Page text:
Ode to a supercar

Who knew that letting go of a beloved old car would be so hard?


Two years ago, my wife and I resolved to get a new car. It was a decision as momentous as having a second child (which we never did). Our discussions built up to an argumentative crescendo. 

For thirteen years, we had been content with our Maruti Alto. She was an unimposing, pearl-grey workhorse that did unfailingly what she was meant to — transport us from point A to B, with a short detour to C, before ending up at D, which was inevitably the mechanic’s. That little car had really gone the distance. On long drives and short holidays, she had been our magic charm. 

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I regret we did not treat her well. We regarded her like the SUV we deserved but could not afford. When we found a chink in the armour of Bangalore’s impenetrable traffic, we drove like we were within sight of the chequered flag at the Monaco Grand Prix. While the chauffeurs of 4WDs gingerly piloted their steeds through the city’s pothole-pocked obstacle courses (aka roads), we revved her up as if we were raising sand at Dakar. When she itched, we scratched. Like a warrior, she wore the scars of each battle, a fact the insurance surveyor noted gleefully. 

Within a decade of abuse, she had multiple organ transplants — a new clutch plate, a new windscreen, new struts, new tyres, and several changes of batteries. Over the years she became a self-realised automobile with a spartan mien and shed many of the flaky pretences she had come with — without ceremony we bade farewell to her cheapass plastic hub-caps and the noisy central-locking system. We ignored the blinking dashboard warnings. And ever since a scratchy compact disc got wedged permanently in the stereo system, her modest interiors were becalmed by a philosophical quietude.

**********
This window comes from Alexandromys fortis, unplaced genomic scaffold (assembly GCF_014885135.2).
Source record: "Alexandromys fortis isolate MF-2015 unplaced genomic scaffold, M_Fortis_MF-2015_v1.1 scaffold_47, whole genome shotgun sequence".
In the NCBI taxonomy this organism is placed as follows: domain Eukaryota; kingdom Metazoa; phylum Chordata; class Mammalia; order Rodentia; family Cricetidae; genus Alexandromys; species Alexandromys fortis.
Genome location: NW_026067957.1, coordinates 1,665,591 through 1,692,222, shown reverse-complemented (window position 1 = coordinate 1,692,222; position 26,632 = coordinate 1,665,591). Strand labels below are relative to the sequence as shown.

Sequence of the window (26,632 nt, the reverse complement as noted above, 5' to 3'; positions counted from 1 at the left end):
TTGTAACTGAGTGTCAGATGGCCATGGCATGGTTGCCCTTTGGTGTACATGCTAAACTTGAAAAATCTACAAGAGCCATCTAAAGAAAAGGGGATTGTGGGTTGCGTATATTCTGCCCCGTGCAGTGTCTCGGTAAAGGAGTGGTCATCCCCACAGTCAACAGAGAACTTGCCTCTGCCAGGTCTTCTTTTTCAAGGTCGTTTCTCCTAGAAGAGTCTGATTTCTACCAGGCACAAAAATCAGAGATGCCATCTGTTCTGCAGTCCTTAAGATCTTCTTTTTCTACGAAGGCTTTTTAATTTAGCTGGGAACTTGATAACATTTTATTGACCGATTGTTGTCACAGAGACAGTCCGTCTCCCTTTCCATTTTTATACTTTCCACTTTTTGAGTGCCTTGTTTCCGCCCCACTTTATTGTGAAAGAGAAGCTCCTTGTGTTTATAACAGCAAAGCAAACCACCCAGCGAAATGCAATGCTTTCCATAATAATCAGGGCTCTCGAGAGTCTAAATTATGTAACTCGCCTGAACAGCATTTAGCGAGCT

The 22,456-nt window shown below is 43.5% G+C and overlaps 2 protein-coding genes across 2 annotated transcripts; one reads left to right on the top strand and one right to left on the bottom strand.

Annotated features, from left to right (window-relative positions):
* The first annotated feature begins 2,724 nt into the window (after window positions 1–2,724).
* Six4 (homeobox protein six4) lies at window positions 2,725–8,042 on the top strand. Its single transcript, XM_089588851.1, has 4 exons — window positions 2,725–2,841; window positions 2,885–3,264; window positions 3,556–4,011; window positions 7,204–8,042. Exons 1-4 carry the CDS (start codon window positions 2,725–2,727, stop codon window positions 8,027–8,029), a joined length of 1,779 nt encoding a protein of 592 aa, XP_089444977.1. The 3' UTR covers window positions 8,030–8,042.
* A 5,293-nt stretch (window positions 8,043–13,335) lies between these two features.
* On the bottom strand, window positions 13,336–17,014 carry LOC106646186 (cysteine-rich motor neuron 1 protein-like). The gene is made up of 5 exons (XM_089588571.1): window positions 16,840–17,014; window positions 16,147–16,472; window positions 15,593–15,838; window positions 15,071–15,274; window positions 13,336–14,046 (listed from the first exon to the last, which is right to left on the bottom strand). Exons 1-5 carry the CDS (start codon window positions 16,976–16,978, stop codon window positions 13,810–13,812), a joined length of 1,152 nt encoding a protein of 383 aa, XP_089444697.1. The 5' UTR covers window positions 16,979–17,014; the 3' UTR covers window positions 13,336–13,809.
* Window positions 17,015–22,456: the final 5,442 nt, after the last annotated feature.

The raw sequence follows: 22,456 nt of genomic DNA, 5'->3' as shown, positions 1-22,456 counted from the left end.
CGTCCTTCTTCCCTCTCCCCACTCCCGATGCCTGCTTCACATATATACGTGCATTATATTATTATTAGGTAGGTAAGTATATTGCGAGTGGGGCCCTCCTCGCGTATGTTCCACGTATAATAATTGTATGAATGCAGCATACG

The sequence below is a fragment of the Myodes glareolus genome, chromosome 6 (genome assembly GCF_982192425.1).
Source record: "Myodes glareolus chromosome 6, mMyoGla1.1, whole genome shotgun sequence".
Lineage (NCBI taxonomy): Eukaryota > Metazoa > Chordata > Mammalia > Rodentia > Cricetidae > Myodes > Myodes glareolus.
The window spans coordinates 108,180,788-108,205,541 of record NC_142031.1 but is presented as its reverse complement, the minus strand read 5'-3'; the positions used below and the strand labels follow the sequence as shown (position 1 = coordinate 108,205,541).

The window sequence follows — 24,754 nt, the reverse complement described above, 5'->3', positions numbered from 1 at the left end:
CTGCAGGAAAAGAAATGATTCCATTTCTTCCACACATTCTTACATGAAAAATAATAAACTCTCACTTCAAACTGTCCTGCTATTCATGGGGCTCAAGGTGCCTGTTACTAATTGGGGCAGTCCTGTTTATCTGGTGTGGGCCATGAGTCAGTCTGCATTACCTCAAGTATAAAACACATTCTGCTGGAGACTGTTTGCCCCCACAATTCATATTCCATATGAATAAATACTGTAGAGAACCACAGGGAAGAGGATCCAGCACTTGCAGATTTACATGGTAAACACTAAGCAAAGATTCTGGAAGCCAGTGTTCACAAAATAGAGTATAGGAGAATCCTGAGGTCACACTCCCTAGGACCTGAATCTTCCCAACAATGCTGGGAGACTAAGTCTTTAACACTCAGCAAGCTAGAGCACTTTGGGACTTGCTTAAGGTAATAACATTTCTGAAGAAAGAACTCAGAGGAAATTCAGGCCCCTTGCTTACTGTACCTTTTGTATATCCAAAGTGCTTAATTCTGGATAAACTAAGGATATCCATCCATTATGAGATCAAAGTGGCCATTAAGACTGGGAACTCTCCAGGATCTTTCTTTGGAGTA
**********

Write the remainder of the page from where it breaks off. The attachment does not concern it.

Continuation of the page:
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Treated with dignity, she still gave us 20 to a litre. With the passage of time, she became an even-tempered old lass, shuddering to life and ready to serve at the turn of the key, but her stamina and strength took a backseat. Huffing valiantly on first gear through the monstro-city exhausted her. No more could we count on her for those dreamy long drives.

On the sly, we began cheating on her. We took to renting cars for our driving holidays. We figured we could use our superannuated jalopy to get around the city, and pick a sleek beast of our choice for the highways. Our licentious dalliances with other cars got us thinking dark, acquisitive thoughts. I tried to shake them off, but was reminded painfully of Jean Cocteau’s astute observation: “A car can massage organs which no masseur can reach. It is the one remedy for the disorders of the great sympathetic nervous system.” 

I was consumed by material longing for a new car. Personally, I prefer to walk or take the bus to work. My wife, who drove to work, depended on the Alto, but the car’s age became a running joke with her office gang. A vain desire for an automobile upgrade plunged roots and became a contentious dinner-table subject.

“We deserve a bigger car,” my wife declared with prophetic finality, in the same ominous tone she had used before we shunted out our old washing machine and refrigerator. As new, improved editions of both appliances were carted in to replace outgoing ones, my nerves got the better of me. 

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I was reluctant to loosen the purse strings. “Maybe we can hold onto the Alto for another year?” I suggested. A car must reflect one’s personality, the wife insisted, and she had clearly outgrown our vintage Alto. As our arguments intensified, we agreed we would regroup for a fact-versus-fact face-off. The dice were loaded.

I don’t know where she had done her research, but it was formidably spot-on. She came loaded with spec charts and financing terms. I, on the other hand, swigged a few beers with some like-minded lads and ended up even more confused and indecisive. It dawned on me why car salesmen purr along to the oohs and aahs of men but talk shop with women. Research holds that they drive the buying decision. 

We chose our new ride — a crossover hybrid from the same stable. But when it was time to trade in the Alto, our hearts sank. In all honesty, we expected our weather-beaten, geriatric hatchback to be valued at spare change. Yet, when we were offered an astronomical 75k, we shook our heads in unison. We upped our bid fiercely as if we were a power couple at Sotheby’s, until the beleaguered salesman begged us to stop. He acquiesced to ten thousand more and threw in a suite of bells and whistles for the new car. 

“Take good care of her,” we hissed as we signed on the dotted line. “She was our supercar.”

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